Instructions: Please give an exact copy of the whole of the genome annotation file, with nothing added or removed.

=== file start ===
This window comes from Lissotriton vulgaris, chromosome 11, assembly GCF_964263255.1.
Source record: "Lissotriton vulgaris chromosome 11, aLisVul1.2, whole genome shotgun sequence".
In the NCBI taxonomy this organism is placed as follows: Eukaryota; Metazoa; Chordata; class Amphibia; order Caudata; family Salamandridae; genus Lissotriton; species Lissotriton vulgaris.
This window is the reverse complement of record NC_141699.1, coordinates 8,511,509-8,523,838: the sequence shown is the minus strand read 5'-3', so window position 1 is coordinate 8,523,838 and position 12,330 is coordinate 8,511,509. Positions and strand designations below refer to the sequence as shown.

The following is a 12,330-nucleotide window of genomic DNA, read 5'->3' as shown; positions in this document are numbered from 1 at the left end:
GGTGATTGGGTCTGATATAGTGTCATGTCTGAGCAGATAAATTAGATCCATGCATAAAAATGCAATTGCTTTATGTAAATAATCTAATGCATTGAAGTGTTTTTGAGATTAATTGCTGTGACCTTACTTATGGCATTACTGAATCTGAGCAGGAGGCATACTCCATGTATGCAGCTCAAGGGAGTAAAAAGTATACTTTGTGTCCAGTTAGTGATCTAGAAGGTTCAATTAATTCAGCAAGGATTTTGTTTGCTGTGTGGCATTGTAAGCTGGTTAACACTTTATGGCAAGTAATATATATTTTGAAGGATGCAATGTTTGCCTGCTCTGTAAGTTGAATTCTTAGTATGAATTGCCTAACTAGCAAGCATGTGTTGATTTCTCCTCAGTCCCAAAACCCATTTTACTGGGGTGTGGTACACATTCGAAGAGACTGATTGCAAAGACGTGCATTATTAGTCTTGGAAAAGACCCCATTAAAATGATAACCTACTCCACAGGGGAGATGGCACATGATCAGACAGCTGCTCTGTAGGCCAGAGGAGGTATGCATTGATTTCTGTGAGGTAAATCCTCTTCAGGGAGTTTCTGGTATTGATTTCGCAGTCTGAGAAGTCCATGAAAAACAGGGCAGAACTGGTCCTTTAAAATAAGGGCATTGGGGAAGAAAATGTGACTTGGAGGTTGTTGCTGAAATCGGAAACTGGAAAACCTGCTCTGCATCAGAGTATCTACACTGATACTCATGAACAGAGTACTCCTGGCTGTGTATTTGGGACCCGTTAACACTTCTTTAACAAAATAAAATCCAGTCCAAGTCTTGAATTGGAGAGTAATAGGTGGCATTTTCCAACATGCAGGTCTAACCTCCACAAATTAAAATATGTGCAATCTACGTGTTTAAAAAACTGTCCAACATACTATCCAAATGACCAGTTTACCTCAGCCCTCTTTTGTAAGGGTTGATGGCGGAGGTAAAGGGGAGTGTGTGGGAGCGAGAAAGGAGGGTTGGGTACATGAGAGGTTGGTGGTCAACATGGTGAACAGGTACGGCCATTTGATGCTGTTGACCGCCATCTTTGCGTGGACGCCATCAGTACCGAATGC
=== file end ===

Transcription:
This window comes from Lissotriton vulgaris, chromosome 11, assembly GCF_964263255.1.
Source record: "Lissotriton vulgaris chromosome 11, aLisVul1.2, whole genome shotgun sequence".
In the NCBI taxonomy this organism is placed as follows: Eukaryota; Metazoa; Chordata; class Amphibia; order Caudata; family Salamandridae; genus Lissotriton; species Lissotriton vulgaris.
This window is the reverse complement of record NC_141699.1, coordinates 8,511,509-8,523,838: the sequence shown is the minus strand read 5'-3', so window position 1 is coordinate 8,523,838 and position 12,330 is coordinate 8,511,509. Positions and strand designations below refer to the sequence as shown.

The following is a 12,330-nucleotide window of genomic DNA, read 5'->3' as shown; positions in this document are numbered from 1 at the left end:
GGTGATTGGGTCTGATATAGTGTCATGTCTGAGCAGATAAATTAGATCCATGCATAAAAATGCAATTGCTTTATGTAAATAATCTAATGCATTGAAGTGTTTTTGAGATTAATTGCTGTGACCTTACTTATGGCATTACTGAATCTGAGCAGGAGGCATACTCCATGTATGCAGCTCAAGGGAGTAAAAAGTATACTTTGTGTCCAGTTAGTGATCTAGAAGGTTCAATTAATTCAGCAAGGATTTTGTTTGCTGTGTGGCATTGTAAGCTGGTTAACACTTTATGGCAAGTAATATATATTTTGAAGGATGCAATGTTTGCCTGCTCTGTAAGTTGAATTCTTAGTATGAATTGCCTAACTAGCAAGCATGTGTTGATTTCTCCTCAGTCCCAAAACCCATTTTACTGGGGTGTGGTACACATTCGAAGAGACTGATTGCAAAGACGTGCATTATTAGTCTTGGAAAAGACCCCATTAAAATGATAACCTACTCCACAGGGGAGATGGCACATGATCAGACAGCTGCTCTGTAGGCCAGAGGAGGTATGCATTGATTTCTGTGAGGTAAATCCTCTTCAGGGAGTTTCTGGTATTGATTTCGCAGTCTGAGAAGTCCATGAAAAACAGGGCAGAACTGGTCCTTTAAAATAAGGGCATTGGGGAAGAAAATGTGACTTGGAGGTTGTTGCTGAAATCGGAAACTGGAAAACCTGCTCTGCATCAGAGTATCTACACTGATACTCATGAACAGAGTACTCCTGGCTGTGTATTTGGGACCCGTTAACACTTCTTTAACAAAATAAAATCCAGTCCAAGTCTTGAATTGGAGAGTAATAGGTGGCATTTTCCAACATGCAGGTCTAACCTCCACAAATTAAAATATGTGCAATCTACGTGTTTAAAAAACTGTCCAACATACTATCCAAATGACCAGTTTACCTCAGCCCTCTTTTGTAAGGGTTGATGGCGGAGGTAAAGGGGAGTGTGTGGGAGCGAGAAAGGAGGGTTGGGTACATGAGAGGTTGGTGGTCAACATGGTGAACAGGTACGGCCATTTGATGCTGTTGACCGCCATCTTTGCGTGGACGCCATCAGTACCGAATGC